I just started reading Flow: The Psychology of Optimal Experience. Essentially the author has done a lot of research on happiness revealing that what makes an experience deeply gratifying is a particular state of consciousness called flow.
During flow, people are totally involved in a task that nothing else seems to matter since the activity itself is so enjoyable – think a musician totally lost in song or an artist completely absorbed in a project.
“It is by being fully involved with every detail of our lives, whether good or bad, that we find happiness, not by trying to look for it directly.”
I think I am partly driven to books about happiness because I am rarely satisfied, always wanting more than I can have be it number of peaks climbed, books read, time with my boyfriend, or a new pair of skis – I am always left wanting and that frustrates me.
Perhaps that is why I run. Running is the only time in my life I experience such flow.
Just last night I stepped outside to take out the recycling and the entire sky was glowing a crazy shade of purple like I had never seen. I quickly changed into my running clothes and drove to the trailhead closest to my house to catch the last of the sunset. I had only planned on hiking a mile or so, but soon found myself flowing effortlessly up into the hills.
As I crested the hill above Research Park, I heard a familiar voice in the distance and cheering crowds. Brandi Carlisle performing live at Red Butte!
The Red Butte Concert Series is one of my favorite things about summer in Salt Lake City. It is a gorgeous concert venue tucked right into the side of the mountains above the University of Utah and if you don’t have a ticket you can still hear the music clearly up into the mountains above the stage.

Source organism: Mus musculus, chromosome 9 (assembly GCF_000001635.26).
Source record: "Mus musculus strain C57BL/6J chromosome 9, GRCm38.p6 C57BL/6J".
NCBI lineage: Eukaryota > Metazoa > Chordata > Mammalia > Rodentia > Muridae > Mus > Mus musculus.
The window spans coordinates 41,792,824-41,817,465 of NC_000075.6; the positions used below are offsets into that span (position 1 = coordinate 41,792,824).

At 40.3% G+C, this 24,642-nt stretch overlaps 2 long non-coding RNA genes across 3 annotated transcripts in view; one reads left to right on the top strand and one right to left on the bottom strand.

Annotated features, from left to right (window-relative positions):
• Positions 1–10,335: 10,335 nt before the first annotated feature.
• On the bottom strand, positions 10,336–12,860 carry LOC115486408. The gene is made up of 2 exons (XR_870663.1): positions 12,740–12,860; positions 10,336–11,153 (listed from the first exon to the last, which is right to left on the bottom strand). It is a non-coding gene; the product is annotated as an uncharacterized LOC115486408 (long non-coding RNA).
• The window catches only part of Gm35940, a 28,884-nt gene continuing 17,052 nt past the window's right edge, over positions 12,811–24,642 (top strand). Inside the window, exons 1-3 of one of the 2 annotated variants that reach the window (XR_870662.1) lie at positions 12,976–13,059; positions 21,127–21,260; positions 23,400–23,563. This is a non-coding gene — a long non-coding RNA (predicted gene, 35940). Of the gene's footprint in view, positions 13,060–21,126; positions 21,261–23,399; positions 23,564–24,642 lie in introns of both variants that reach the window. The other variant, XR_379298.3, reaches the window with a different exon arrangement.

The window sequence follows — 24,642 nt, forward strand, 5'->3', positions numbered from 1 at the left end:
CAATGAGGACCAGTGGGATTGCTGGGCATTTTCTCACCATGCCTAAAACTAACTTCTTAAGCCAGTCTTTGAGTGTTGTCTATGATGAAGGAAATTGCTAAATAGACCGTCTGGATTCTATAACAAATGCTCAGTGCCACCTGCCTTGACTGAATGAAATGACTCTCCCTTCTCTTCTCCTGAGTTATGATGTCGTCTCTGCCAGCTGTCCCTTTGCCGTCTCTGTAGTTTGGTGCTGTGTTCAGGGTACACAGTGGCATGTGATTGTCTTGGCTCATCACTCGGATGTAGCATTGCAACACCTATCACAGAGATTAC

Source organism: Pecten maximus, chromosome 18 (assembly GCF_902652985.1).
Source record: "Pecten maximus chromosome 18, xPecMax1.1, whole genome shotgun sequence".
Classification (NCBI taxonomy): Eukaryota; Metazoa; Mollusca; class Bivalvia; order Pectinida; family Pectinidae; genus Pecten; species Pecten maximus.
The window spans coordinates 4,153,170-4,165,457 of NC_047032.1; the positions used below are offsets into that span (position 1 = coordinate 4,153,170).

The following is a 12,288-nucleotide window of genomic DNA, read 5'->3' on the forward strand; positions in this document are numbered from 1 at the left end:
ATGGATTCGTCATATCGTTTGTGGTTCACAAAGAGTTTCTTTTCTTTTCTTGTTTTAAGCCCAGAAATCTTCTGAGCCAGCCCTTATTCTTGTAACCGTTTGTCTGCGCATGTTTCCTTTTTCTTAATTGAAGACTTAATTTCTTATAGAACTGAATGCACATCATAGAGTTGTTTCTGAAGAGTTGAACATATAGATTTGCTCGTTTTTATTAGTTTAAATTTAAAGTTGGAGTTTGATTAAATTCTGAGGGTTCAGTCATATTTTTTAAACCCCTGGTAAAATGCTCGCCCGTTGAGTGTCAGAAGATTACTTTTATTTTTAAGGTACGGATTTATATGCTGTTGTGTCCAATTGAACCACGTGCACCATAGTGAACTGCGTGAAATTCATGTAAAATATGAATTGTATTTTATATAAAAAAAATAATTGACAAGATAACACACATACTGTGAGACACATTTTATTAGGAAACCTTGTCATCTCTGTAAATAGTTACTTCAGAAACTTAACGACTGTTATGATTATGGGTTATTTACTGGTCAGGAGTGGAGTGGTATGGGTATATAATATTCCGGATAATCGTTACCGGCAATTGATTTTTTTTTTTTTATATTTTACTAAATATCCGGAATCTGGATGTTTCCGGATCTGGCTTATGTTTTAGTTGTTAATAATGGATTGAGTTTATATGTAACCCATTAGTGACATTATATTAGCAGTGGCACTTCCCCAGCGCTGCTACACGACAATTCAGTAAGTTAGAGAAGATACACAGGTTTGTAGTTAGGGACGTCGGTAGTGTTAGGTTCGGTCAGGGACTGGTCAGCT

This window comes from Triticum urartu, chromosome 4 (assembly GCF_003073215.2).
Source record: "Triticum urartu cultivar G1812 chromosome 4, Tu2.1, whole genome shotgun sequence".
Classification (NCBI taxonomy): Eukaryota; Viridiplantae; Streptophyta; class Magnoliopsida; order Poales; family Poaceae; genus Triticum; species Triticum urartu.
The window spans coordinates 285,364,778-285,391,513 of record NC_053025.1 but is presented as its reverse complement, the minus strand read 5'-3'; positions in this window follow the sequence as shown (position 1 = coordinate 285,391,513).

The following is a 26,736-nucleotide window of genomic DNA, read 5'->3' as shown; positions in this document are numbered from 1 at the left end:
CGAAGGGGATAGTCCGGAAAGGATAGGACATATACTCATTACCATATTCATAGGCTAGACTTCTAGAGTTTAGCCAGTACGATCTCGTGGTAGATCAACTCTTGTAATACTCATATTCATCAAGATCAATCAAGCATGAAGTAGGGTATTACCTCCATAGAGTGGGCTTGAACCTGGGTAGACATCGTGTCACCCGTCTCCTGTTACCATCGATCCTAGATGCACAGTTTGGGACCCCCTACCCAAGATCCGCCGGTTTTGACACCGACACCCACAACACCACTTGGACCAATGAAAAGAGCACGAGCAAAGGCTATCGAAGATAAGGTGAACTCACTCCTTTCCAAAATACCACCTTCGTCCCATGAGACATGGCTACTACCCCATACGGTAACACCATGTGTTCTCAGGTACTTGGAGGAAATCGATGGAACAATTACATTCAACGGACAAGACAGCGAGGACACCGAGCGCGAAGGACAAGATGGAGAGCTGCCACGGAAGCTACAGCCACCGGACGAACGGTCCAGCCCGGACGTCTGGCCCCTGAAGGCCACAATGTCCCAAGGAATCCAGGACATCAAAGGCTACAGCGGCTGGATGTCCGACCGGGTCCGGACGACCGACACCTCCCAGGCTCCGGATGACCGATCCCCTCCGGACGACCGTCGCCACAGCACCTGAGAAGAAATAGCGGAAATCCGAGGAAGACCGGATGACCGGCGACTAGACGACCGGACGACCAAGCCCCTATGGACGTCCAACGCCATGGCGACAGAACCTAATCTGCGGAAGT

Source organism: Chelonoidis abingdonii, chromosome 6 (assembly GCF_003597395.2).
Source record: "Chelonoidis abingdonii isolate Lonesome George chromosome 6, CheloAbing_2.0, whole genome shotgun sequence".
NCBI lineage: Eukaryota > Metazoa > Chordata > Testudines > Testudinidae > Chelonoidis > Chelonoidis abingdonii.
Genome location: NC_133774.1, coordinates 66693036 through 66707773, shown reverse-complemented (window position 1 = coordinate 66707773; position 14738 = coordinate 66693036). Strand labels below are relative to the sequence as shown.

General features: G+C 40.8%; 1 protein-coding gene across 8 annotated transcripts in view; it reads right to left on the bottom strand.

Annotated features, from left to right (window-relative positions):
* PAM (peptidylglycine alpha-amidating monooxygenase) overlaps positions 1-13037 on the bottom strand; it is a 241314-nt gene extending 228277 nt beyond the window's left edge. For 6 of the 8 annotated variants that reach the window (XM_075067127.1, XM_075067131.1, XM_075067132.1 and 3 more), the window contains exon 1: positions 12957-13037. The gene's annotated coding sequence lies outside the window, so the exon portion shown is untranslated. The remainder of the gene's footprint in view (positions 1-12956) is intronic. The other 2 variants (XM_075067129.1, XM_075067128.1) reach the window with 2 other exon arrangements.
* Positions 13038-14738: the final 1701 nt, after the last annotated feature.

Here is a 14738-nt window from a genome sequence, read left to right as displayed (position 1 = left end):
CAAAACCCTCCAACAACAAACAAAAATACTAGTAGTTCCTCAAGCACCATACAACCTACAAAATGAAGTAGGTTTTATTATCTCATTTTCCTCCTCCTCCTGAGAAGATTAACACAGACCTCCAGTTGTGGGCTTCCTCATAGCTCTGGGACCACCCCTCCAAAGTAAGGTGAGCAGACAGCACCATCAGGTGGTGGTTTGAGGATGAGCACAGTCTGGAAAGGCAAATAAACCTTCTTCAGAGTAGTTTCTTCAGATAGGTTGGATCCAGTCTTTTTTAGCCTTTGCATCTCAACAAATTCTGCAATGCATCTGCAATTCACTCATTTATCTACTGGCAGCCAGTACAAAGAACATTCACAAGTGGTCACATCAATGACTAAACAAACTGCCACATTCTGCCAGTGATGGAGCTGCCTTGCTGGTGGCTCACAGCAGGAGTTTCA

Although it was getting dark, I opted for a loop around the gardens coming down Red Butte Canyon itself delivering me atop “The Knoll” – the affectionate term for the cheap seats above the stage where you can actually gaze down and see the musicians. I luckily grabbed my iPhone to take some pictures of the sunset so I could use the flashlight to light up the rocky path.
Once atop “The Knoll,” I sat down and enjoyed a few songs and watched a lightening storm develop over the Wasatch. As the rains hit, I took off down the side of the mountain as Brandi dived into one of my favorite songs, Dreams. I threw my arms up into the air and sang along as I floated the three miles back down to my car.
It is times like these that I feel so alive and indescribably happy. I am cold, it is raining, and I can barely see the trail under the dim light of my iPhone flashlight, yet I am deeply joyful and amazed. I feel like I am master of my own fate and it doesn’t matter what happens next. But seriously though, where can one go on a lovely run and be serenaded by one of their favorite musicians LIVE all the while enjoying the most gorgeous sunset even though it started to rain.
When I look back at my life, I see how scarce these moments are – the sunrise at the Col du Bonhomme, stumbling upon ancient ruins in the Grand Gulch, wandering through Joshua Trees in the Mojave…
The real challenge is not conjuring up these perfect moments to feel such joy, but to learn how to moment-to-moment find joy in whatever we do.
“…most people are caught up on this frustrating treadmill of rising expectations, many individuals have found ways to escape it. These are people who, regardless of their material conditions, have been able to improve the quality of their lives, who are satisfied, and who have a way of making those around them also a bit more happy.
Such individuals lead vigorous lives, are open to a variety of experiences, keep on learning until the day they die, and have strong ties and commitments to other people and to the environment in which they live. They enjoy whatever they do, even if tedious or difficult; they are hardly ever bored, and they can take in stride anything that comes their way. Perhaps their greatest strength is that they are in control of their lives.”
I don’t know, something to strive for.